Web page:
Judge David Johnson saw Bigfoot in his backyard...yada yada yada...he treated the neighborhood to a delicious BBQ.
Man has finally over stepped his bounds, and nature is fighting back.
Did I miss something? Has an event occurred that prompted a re-ignition of interest in the big furry bastard? Lately, there has been all manner of Bigfoot movies crossing my path, from a kids pic (Bigfoot) and quirky documentary (Not Your Typical Bigfoot Movie) to a low-grade horror (Yeti). Fine, maybe a Yeti isn't the same as a Sasquatch, but the dude is still huge and ugly and hairy.
The onslaught continues. Troma has the latest flick to put the Big Guy in the spotlight, with the release of Bob Gray's Bigfoot, a traditional B-movie creature feature, sporting some fine make-up effects and a fun tone, but ultimately slides into mediocrity.
Our setting is Ohio, where authorities are perplexed by a rash of brutal deer slayings. Everyone thinks a bear is responsible for the death and destruction—everyone except Jack Sullivan, a military vet and all-around gristly fellow who has issues with people thinking he's crazy. Then again, if you're spouting off that Bigfoot is to blame for the killing spree, a few sideways glances are to be expected.
He is, of course, correct in his assumption. Bigfoot is the culprit, running around the Ohio woods terrorizing the local wildlife. And now with a fired up human posse looking to exercise some righteous deer justice or bag an awesome new living room rug, Bigfoot is forced to fight back—and that means some mild-to-moderate gore effects. Which are the primary aspects worthy of mention.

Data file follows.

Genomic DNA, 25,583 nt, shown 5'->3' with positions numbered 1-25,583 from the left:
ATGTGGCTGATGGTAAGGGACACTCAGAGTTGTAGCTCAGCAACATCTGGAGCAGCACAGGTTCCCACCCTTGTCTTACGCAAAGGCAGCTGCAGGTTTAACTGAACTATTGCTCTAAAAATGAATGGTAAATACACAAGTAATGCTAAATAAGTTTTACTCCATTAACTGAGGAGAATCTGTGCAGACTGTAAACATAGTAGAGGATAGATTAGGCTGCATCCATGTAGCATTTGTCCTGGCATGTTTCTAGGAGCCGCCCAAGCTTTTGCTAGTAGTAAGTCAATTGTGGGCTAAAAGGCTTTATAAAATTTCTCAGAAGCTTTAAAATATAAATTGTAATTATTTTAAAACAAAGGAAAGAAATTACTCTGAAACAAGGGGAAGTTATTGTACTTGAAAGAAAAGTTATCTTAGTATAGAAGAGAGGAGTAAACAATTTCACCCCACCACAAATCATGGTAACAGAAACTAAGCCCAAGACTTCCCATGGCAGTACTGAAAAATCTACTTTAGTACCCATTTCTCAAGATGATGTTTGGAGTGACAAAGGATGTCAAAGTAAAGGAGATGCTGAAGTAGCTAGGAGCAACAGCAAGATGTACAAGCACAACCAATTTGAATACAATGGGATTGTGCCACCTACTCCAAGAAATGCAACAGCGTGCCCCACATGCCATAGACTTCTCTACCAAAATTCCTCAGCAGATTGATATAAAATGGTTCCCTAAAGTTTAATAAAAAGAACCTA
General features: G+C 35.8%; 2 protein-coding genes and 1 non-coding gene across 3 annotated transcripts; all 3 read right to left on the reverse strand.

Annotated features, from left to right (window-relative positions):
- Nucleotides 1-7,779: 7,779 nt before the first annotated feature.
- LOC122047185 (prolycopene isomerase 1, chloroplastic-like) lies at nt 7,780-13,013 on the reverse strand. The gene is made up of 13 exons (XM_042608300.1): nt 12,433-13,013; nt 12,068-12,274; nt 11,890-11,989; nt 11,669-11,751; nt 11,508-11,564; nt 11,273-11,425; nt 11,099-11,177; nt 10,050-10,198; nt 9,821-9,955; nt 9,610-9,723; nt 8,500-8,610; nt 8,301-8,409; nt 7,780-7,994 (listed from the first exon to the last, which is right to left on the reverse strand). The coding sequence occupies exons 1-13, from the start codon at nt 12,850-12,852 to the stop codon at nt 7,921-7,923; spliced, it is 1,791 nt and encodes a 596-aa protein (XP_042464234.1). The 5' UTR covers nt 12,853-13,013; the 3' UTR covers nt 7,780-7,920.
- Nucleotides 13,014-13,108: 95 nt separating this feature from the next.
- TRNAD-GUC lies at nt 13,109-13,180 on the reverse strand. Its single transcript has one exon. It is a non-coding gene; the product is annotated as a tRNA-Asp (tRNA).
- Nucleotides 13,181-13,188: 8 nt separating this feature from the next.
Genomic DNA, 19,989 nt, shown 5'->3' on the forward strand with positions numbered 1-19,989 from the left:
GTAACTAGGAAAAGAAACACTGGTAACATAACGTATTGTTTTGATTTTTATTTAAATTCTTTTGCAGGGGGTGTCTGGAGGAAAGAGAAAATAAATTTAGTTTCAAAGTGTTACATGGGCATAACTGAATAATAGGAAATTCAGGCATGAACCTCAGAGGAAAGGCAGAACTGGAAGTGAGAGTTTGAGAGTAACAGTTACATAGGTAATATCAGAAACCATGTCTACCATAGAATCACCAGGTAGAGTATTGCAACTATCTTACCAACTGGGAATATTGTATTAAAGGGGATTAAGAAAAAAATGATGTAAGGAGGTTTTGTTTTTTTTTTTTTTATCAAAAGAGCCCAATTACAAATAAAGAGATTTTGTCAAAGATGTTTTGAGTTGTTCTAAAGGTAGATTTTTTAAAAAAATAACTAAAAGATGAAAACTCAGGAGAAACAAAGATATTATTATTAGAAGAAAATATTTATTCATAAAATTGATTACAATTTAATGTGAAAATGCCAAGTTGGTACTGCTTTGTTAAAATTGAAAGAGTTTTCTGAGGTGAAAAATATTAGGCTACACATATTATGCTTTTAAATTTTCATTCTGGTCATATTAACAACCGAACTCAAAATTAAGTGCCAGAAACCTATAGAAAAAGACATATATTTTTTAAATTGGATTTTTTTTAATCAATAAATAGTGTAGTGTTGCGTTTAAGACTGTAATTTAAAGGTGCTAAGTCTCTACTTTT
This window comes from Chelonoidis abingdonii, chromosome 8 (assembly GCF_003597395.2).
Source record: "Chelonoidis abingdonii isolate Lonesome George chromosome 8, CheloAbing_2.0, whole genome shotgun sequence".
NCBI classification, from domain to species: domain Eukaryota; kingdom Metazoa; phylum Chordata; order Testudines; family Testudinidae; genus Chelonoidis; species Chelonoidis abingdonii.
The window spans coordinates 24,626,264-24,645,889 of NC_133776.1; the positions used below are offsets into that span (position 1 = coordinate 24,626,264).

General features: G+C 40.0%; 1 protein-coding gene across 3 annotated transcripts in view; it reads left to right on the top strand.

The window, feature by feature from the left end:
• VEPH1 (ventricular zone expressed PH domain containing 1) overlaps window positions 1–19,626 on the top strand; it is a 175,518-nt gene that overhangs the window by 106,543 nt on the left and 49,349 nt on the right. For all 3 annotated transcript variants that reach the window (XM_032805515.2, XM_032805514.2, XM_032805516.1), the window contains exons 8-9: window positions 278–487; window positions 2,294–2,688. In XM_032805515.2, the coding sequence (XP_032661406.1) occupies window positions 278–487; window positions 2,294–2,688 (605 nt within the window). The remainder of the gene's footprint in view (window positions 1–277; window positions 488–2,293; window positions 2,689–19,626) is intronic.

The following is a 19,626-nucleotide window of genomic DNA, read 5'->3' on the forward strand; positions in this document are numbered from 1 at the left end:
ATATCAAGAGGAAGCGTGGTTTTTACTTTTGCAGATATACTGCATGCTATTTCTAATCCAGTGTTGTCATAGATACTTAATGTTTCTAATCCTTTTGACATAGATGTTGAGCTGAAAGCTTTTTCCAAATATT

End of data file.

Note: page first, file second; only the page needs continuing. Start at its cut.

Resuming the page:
Before I dump on the under-performing story, I have to give these guys their due: the creature effects and make-up work on Bigfoot are quite good. The centerpiece is obviously Bigfoot himself, and he came out great. This one isn't loveable; he's a mean, hard-ass killer and the costume design reflects it. Also, this is all practical and not Z-grade CGI, which earns big points in the win column. Likewise, the bloodshed effects. Once Bigfoot's violence is called upon and the human cannon fodder are ushered in to get their comeuppance, the effects crew earn their salary by creating some practical, well-executed death scenes.
And that's about all we've got going for this endeavor. The story is a boilerplate creature-of-the-week excursion, complete with the clichés of disbelieving authorities (until it's too late), a rogue protagonist, and an unkillable organic threat. The characters? Can't remember any of them.
Not much going on with the DVD: full frame, 2.0 stereo, a photo gallery, and a making-of featurette.
I kind of want to let it off the hook, because it's old-school. But this
Bigfoot is guilty of overstaying its welcome.
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